Another perennially popular strategy in conservative academic writing is to “bring back the delegation doctrine,” a judge-made principle that would force Congress rather than agencies to make more policy decisions. Whatever appeal this approach may have in theory, it isn’t going to happened in practice. The delegation doctrine “had only one good year,” 1937, as Harvard Law Professor Cass Sunstein has written When the Supreme Court had a chance to reinstate it in a 2001 case, Whitman v. American Trucking, a unanimous Supreme Court refused to do so in an opinion written by Justice Scalia.

We have to face the fact that in the modern world most of law at the retail level that governs us most of the time is going to be made by federal judges or federal bureaucrats, neither of whom are currently accountable to the people. We cannot fix that for federal judges without a constitutional amendment, and even if we could, undermining judicial independence would be undesirable for other reasons, as the experience of the states with elected judges shows.

But we can make senior federal bureaucrats who make most of the policy decisions in the federal government more responsible to the people’s representatives because their authority is conferred by statute, not the Constitution. Congress should enact term limits for members of the “Senior Executive Service” (SES) and make them subject to periodic retention votes by the Congress. SESers are the barons just below the temporary Presidential appointees confirmed by the Senate. Most SESers are valuable sources of wisdom and experience but unlike Presidential appointees, they currently served unlimited terms in office. Since 1978, the SES Reform Act has exempted this top level of career federal bureaucrats from some civil service protections and made them subject to merit pay and discretionary firing.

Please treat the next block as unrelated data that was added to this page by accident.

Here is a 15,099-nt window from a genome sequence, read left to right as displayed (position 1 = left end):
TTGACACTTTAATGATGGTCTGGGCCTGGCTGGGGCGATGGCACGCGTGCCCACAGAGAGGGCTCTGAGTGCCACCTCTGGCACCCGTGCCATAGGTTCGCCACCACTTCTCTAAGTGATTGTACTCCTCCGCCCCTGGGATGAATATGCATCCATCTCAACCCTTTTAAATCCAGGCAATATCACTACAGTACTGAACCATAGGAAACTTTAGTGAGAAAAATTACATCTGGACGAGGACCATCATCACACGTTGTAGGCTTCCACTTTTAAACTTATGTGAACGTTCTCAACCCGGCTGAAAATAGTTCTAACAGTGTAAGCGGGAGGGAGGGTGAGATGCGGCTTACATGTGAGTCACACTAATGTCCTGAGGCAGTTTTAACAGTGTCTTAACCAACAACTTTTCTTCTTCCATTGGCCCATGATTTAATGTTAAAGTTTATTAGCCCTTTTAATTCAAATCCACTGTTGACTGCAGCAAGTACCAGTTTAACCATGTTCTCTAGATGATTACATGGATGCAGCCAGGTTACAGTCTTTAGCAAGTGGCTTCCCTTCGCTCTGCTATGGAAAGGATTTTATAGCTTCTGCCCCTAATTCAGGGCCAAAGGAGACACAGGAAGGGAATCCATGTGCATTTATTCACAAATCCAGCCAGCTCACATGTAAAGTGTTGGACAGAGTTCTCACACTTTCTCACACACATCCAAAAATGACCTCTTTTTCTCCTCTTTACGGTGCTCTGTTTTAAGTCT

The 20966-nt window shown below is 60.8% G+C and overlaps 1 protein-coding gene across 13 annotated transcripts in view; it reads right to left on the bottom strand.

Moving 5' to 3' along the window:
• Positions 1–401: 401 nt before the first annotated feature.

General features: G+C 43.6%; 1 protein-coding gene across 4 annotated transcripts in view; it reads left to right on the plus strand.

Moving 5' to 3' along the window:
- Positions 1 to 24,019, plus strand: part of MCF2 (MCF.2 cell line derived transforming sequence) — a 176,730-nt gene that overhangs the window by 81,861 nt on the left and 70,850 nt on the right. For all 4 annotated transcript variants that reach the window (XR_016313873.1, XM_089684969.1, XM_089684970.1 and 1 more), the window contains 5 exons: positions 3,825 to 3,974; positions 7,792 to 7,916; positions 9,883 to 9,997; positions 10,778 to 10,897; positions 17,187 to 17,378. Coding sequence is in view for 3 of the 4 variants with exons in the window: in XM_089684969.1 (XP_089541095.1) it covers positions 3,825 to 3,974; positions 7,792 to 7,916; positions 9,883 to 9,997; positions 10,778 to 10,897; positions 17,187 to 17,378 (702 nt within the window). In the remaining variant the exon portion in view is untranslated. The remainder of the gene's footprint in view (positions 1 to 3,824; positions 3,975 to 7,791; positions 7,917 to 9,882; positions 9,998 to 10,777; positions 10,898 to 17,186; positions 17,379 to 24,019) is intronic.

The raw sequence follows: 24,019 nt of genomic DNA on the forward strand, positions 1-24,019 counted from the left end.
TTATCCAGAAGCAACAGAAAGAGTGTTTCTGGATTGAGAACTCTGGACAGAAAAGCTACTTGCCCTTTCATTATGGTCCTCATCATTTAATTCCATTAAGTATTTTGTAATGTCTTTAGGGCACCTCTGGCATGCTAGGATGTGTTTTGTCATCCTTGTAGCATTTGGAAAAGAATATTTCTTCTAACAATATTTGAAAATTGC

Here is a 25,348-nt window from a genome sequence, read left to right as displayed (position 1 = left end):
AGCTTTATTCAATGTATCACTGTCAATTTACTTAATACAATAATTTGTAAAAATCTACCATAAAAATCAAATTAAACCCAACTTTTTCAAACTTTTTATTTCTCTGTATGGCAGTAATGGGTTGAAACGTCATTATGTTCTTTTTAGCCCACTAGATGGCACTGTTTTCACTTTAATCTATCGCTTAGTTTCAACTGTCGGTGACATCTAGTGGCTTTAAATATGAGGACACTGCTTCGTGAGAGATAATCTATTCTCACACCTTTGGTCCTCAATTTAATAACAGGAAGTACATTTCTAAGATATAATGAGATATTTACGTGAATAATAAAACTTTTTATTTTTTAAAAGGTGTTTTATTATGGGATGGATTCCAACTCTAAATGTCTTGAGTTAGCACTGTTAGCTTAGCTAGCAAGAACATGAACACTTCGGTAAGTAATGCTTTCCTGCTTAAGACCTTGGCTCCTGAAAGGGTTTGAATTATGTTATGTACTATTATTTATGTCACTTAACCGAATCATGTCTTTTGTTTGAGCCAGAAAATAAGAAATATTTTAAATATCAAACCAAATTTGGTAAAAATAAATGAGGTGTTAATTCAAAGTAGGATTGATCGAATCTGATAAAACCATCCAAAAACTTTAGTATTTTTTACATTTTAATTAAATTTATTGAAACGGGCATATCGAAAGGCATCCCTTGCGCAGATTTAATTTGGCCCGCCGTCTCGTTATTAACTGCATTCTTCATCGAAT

Today, however, the people’s representatives in Congress have no role in those decisions. They should. It would make the “three smart guys in a room” think twice before proposing stupid, dictatorial rules if they knew that periodically they had to come before the Congress and justify their performance in office to keep their jobs.

This is not bringing back the spoils system, under which presidents awarded federal jobs to their political supporters before Civil Service protections were enacted in 1883. There were only about 7,800 SES officials government-wide as of September 2014, out of a total of over 2.7 million federal government employees, 99.7% of whom would still as a practical matter have lifetime employment. The numbers of SESers are large enough that review of their performance in office would as a practical matter be conducted by the Congressional committees with relevant expertise. Assuming staggered 6-year SES terms, each of the 21 House Committees would only consider about 60 SESers a year, only a handful of whom are likely to be controversial enough that a majority would oppose their continuance in office. But to avoid a possible constitutional problem under the Supreme Court’s 1983 Chadha decision invalidating the legislative veto, retaining SESers in office at the end of their terms should be by majority vote of both houses, and subject to Presidential veto but not the filibuster.

The theoretician of the expansion of administrative agencies in the New Deal, James Landis, wrote that agencies would combine “politics and expertise.” It is time to readjust the balance between the two so that there are more democratic checks on the power of unelected bureaucrats in what is today’s most dangerous branch.